We are fielding a number of inquiries on the recent ransomware situation affecting computers globally. Our point of view is that (a) the rapid and wide spread of the malware clearly illustrates the risks of widely-interconnected systems, and (b) much if not most of the pain is very avoidable.
To recap: an exploit of Microsoft Windows named EternalBlue, thought to be developed by a branch of the U.S. National Security Agency (NSA), was leaked or stolen, and on May 12 became the basis for a cybercriminal spread of ransomware – a demand for money in exchange for restoring attacked computers. Systems whose organizations had not installed Microsoft's Windows security update of March 14, 2017, were affected by the attack.
Now, we see many asserting that only “urgent collective action” can protect the world from future cybersecurity attacks. Such simplistic and “expert” suggestions do not solve the longer-term or core underlying issues. The problem with the Internet is that since no one owns it, no one is responsible when something goes wrong. And what goes wrong tends to go wrong on the edges – in this case on legacy unpatched operating systems - and then spread into core systems and operations from there.
But there’s plenty of finger pointing anyway. Microsoft softly accepts some responsibility for the problems, pointing to the thousands of engineers it has on security as evidence it is doing all it can. And it’s done more – back to that in a second. But it directly challenges its customers and governments to do better. It’s calling for a “Digital Geneva Convention” that would obligate treaty government signers to certain behaviors.
Speaking of governments, the US NSA is the target of much blame. It, along with many other national intelligence agencies, develops and refines malware as part of a two-pronged cyberattack strategy - to understand and defend against such, and to exploit them to pursue national defense interests. The NSA’s Equation Group is believed to have developed the exploit, then apparently had it stolen (perhaps by a nation-state) and published by a group known as the Shadow Brokers. Governments also have policies they don’t enforce. For example, the European Union (EU) has asked its members to assess cybersecurity of critical infrastructure, but few have done so.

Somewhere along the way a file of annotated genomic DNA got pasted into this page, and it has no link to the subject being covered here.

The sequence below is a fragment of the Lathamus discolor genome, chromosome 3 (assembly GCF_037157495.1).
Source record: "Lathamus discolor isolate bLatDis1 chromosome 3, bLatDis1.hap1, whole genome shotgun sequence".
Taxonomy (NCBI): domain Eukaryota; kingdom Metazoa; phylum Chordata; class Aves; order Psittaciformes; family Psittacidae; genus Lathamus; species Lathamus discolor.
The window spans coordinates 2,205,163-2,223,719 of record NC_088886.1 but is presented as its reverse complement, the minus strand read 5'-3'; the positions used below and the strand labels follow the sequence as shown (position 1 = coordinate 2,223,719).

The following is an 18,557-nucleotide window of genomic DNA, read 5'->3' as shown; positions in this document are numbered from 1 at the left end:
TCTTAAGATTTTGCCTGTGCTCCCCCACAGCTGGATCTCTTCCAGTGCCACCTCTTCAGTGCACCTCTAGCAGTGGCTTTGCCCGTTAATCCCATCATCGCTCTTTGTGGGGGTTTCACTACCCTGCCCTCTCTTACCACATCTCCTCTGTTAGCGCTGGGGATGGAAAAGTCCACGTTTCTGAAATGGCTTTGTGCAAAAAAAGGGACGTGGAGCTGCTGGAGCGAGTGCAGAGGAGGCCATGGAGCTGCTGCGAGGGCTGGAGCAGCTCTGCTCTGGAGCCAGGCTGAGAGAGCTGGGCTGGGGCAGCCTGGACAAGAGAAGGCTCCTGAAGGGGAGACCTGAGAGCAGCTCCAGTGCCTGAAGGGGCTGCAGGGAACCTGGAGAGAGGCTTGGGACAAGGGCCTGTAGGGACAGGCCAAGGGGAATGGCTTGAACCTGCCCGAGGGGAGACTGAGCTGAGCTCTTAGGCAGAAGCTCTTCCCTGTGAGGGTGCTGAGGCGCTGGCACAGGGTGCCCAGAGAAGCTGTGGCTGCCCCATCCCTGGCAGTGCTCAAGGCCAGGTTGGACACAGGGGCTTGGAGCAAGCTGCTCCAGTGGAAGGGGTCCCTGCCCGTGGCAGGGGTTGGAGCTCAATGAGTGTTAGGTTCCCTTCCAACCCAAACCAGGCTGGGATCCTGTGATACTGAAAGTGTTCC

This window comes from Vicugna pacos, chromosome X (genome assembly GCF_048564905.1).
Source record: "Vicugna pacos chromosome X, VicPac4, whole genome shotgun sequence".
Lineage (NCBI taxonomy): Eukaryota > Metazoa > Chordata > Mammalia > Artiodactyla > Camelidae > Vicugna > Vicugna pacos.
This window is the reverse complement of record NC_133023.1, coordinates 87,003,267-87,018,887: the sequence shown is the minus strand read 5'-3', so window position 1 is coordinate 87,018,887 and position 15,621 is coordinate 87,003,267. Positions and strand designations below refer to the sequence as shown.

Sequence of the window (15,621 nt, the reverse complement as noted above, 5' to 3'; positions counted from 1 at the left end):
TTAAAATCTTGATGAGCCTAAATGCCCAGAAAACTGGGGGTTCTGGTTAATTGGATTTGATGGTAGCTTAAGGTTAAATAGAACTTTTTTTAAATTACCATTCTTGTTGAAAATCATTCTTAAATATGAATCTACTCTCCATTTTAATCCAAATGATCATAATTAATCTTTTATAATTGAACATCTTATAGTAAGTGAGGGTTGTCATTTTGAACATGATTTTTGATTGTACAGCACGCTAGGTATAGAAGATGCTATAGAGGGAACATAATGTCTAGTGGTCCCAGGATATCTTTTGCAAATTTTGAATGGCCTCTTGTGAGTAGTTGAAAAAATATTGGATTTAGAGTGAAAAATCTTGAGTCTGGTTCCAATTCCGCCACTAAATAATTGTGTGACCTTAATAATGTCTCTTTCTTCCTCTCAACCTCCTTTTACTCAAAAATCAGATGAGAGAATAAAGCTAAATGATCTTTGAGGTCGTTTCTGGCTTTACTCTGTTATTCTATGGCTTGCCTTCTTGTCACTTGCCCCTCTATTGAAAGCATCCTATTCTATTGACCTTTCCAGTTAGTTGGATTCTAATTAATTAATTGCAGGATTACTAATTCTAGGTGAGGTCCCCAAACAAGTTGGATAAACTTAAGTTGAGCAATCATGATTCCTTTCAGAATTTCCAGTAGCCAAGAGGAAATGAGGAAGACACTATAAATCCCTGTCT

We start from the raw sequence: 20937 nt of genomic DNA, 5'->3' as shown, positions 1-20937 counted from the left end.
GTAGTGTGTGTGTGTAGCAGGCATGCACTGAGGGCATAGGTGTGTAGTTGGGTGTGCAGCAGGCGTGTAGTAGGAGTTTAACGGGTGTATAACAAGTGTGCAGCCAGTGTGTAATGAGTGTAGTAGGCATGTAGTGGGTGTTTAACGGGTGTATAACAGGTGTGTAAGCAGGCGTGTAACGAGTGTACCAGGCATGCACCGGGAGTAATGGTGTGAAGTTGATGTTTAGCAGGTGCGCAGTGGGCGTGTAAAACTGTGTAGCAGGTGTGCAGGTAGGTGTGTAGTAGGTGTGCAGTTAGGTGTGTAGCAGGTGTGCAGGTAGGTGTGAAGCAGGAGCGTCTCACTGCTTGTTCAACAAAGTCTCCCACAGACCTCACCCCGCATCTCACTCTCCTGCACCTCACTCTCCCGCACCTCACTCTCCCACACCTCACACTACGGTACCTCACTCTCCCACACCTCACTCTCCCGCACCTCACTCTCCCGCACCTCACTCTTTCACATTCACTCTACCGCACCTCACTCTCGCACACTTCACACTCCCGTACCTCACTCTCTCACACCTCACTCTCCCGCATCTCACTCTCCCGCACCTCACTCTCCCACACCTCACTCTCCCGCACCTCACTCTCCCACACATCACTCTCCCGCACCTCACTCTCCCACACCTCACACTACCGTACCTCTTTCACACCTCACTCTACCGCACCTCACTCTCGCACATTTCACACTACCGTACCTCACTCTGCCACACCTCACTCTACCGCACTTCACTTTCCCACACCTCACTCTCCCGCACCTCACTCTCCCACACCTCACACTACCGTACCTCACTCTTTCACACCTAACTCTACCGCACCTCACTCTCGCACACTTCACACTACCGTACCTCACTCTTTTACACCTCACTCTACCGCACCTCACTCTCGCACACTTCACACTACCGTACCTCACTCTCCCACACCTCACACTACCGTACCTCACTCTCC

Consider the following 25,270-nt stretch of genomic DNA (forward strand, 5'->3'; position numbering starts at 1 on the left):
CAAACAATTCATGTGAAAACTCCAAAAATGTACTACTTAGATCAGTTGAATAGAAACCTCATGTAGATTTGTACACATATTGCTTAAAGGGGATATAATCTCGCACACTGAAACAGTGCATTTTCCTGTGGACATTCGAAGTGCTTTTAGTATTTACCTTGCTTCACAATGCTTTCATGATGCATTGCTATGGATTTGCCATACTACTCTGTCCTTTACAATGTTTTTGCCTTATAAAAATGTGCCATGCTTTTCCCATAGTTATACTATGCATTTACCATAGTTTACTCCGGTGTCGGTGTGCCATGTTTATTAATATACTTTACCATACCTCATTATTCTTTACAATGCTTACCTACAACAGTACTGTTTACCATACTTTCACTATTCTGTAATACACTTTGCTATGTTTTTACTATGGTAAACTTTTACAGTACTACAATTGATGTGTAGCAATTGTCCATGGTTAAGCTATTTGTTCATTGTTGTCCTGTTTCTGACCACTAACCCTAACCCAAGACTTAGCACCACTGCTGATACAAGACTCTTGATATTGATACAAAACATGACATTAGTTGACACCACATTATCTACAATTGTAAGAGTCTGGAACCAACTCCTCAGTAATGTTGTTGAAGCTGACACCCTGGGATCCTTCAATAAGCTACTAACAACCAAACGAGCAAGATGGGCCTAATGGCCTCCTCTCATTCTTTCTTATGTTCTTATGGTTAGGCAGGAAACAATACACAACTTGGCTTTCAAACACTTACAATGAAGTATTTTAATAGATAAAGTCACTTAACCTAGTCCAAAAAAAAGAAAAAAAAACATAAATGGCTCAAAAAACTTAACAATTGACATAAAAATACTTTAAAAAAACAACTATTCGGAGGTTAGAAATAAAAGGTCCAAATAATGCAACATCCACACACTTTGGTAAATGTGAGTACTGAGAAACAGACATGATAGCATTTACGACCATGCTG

Those running out-of-date and/or non-updated Windows versions are also being blamed for the outbreak. They are accused of knowingly running insecure operating systems, not securing networks, and not training employees in basic cybersecurity. Ironically, reports indicate few are paying the ransom. The “actual ransom” Twitter feed shows a bot that’s watching the three Bitcoin wallets associated with the ransomware. As of this writing, about $72,000 is paid.
Figure 1. Who is Affected by Ransomware
We assert that what makes ransomware and other worms/viruses work is usually an organizational choice. For example, Britain’s NHS decided to keep thousands of XP desktops and Windows 2003 servers running. Their motivation may have been a lack of budget to spend on upgrades; if so, they gambled on outdated software, and lost.
That being said, we get it. We understand why organizations do not upgrade every system every time. There are circumstances that make it impossible to upgrade every instance in every machine everywhere. Given the organic nature of enterprise system growth and topology, it’s likely that there will always be an NT Server running, somewhere.
But events like the WannaCry ransomware attack are going to keep happening, and - we expect - with increasing frequency and effectiveness. Given the often-unknown extent of interconnectivity between governmental, enterprise, personal devices, and the Internet of Things, any outdated OS is an increasingly exploitable entry point into most aspects of most systems. Recall that the massive 2013 Target stores credit card breach occurred via a networked heating/cooling control.
Frankly, the WannaCry event should be a wake-up call regarding how preventable so many cyber-attacks really are, and how readily compromised most traditional perimeter defenses are in the interconnected world. In engineering, we are taught by example how so many preventable disasters began with small, readily-fixed, often-overlooked failures in relatively minor components that are taken for granted. Even ancient parables teach us how simple it can be to trace disaster to the preventable failure of the simplest, most common, component (e.g., “For want of a nail…”). When it comes to cybersecurity, we know that the weakest link will always be found and exploited; when it comes to cybersecurity experience, we know that will too often be something, somewhere, that was overlooked or ignored.
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